We must create an environment that encourages businesses to develop new clean technologies and encourages trade to expand the reach of innovative solutions.
The Intergovernmental Panel on Climate Change’s landmark assessment of the state of the fight against climate change, released at the start of April, is a sobering read. The world must accelerate action on climate change now if we are to reach net zero by the middle of this century and avoid the worst consequences of climate change.
But beyond the bad news, the report also made clear that significant emissions cuts are possible and it highlighted that at least eighteen countries have managed to reduce their emissions over the last decade. This includes the UK, which has been the fastest-growing economy in the G7 while at the same time making the greatest emissions cuts since 1990.
We have successfully replaced coal power with renewable electricity generation, especially from offshore wind, and have taken positive steps like announcing a ban on new petrol and diesel cars from 2030. The UK’s strategy has been effective and if, built upon, means we are on track to reach our net zero target by 2050.
However, now that the low hanging fruit is well and truly picked, in order to make progress, we will need to tackle areas where emission cuts are harder to achieve. Sectors like heavy industry and chemicals, which often rely on fossil fuels, do not have easy solutions.
We will also need to build the behind-the-scenes infrastructure for many clean technologies to reach their full potential - better battery storage and grid connections will help to make sure that every last watt of energy produced makes it to homes and businesses. Innovation will be vital.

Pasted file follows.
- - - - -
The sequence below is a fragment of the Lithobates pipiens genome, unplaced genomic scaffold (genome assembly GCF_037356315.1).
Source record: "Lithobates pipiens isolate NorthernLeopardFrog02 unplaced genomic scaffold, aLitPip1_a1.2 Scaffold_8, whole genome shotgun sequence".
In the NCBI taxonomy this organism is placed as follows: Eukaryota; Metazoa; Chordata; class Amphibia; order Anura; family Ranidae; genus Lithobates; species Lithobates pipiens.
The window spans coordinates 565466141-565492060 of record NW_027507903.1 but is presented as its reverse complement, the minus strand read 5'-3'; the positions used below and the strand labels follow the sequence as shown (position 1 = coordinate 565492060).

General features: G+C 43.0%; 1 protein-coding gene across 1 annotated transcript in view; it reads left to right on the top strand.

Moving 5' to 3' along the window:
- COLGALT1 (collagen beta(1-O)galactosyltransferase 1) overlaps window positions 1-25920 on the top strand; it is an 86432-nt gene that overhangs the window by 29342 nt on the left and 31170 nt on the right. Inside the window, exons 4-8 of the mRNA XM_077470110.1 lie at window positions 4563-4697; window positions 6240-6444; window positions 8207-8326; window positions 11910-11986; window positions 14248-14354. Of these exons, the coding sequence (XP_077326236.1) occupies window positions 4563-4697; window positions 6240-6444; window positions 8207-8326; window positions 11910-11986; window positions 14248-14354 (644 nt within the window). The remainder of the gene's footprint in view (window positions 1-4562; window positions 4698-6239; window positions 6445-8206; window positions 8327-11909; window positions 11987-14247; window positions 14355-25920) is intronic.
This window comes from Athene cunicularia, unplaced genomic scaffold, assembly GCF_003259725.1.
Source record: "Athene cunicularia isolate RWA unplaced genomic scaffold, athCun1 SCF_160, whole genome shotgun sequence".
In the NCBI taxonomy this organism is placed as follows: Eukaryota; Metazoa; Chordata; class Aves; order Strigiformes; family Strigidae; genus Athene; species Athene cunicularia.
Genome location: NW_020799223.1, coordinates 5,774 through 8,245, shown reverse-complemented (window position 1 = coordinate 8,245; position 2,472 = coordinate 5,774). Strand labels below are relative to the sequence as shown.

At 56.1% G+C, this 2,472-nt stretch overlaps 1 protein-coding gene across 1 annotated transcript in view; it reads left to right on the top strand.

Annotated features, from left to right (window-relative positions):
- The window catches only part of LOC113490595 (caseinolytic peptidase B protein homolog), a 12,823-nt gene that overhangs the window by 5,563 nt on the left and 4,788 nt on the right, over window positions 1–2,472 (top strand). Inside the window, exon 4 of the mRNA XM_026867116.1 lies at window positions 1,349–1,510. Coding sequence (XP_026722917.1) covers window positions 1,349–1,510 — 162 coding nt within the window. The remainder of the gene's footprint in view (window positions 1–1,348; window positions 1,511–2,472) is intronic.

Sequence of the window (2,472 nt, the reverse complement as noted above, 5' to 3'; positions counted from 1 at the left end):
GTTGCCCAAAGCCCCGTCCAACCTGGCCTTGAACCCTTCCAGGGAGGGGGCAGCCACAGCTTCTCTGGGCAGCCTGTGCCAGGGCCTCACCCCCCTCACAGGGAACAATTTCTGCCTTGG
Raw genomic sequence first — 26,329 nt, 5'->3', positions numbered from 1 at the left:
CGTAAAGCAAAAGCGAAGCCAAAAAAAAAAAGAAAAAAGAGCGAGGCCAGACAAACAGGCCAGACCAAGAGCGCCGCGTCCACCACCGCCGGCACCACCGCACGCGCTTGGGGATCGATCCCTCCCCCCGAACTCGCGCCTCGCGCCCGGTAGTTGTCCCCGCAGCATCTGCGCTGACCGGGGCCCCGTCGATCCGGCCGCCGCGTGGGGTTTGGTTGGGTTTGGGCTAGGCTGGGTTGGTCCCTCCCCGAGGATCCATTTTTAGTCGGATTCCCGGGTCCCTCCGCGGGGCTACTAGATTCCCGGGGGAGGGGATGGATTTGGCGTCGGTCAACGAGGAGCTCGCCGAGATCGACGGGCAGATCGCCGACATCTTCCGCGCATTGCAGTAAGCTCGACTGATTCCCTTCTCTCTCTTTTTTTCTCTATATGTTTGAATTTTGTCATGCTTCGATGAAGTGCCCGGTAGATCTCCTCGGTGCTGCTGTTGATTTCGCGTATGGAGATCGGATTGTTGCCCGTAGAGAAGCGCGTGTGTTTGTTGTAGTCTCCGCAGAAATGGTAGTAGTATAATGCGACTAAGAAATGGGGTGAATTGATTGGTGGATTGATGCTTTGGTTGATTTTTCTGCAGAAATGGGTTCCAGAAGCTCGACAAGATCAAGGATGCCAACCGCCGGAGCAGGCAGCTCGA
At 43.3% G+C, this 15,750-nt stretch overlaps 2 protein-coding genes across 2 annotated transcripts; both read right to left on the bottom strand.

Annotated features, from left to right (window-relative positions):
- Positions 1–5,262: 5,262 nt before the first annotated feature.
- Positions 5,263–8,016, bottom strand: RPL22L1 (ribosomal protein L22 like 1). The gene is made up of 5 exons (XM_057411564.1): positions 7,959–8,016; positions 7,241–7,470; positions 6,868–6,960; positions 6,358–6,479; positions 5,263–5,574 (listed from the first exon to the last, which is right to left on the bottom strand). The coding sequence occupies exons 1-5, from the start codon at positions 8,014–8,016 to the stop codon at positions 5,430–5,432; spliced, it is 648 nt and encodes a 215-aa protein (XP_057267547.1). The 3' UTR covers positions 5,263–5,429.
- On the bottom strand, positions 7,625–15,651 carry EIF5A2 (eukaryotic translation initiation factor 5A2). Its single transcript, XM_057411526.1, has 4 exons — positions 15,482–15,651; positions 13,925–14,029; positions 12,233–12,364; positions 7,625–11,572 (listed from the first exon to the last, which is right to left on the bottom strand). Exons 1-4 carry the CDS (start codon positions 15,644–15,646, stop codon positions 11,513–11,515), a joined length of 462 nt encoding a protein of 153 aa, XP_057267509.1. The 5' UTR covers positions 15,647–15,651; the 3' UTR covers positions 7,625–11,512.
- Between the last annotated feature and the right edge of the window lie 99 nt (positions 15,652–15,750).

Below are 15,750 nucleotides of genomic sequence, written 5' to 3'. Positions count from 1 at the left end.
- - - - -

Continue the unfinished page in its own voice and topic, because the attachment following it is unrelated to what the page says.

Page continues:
To achieve this, we need to create an environment that encourages businesses to develop new clean technologies and encourages trade with other countries to expand the reach of innovative solutions to climate change. We need to be wary of regulations that slow down potentially lifesaving technologies like gene editing and AI, and instead, we must support entrepreneurs to innovate.
Initiatives like the government’s Energy Entrepreneurs Fund have already supported disruptive technologies that have the potential to slash UK emissions, such as Sedwell in Suffolk which is working to improve the efficiency of wind turbines and prolong their lifespan.
What’s more, looking at the benefits of decarbonisation in purely environmental terms does climate action a disservice. We will be able to train people in new, highly skilled and highly paid jobs, not just concentrated in large metropolitan hubs and on university graduates but anyone, anywhere.
We will be able to take greater control of our energy and our industries. Better housing and greener transport will leave us warmer, healthier and happier for decades to come. The UK has the potential to lead the world in developing these clean technologies. We can’t afford to miss out.
First published by PoliticsHome. Peter Aldous MP (Waveney) is a member of the Conservative Environment Network.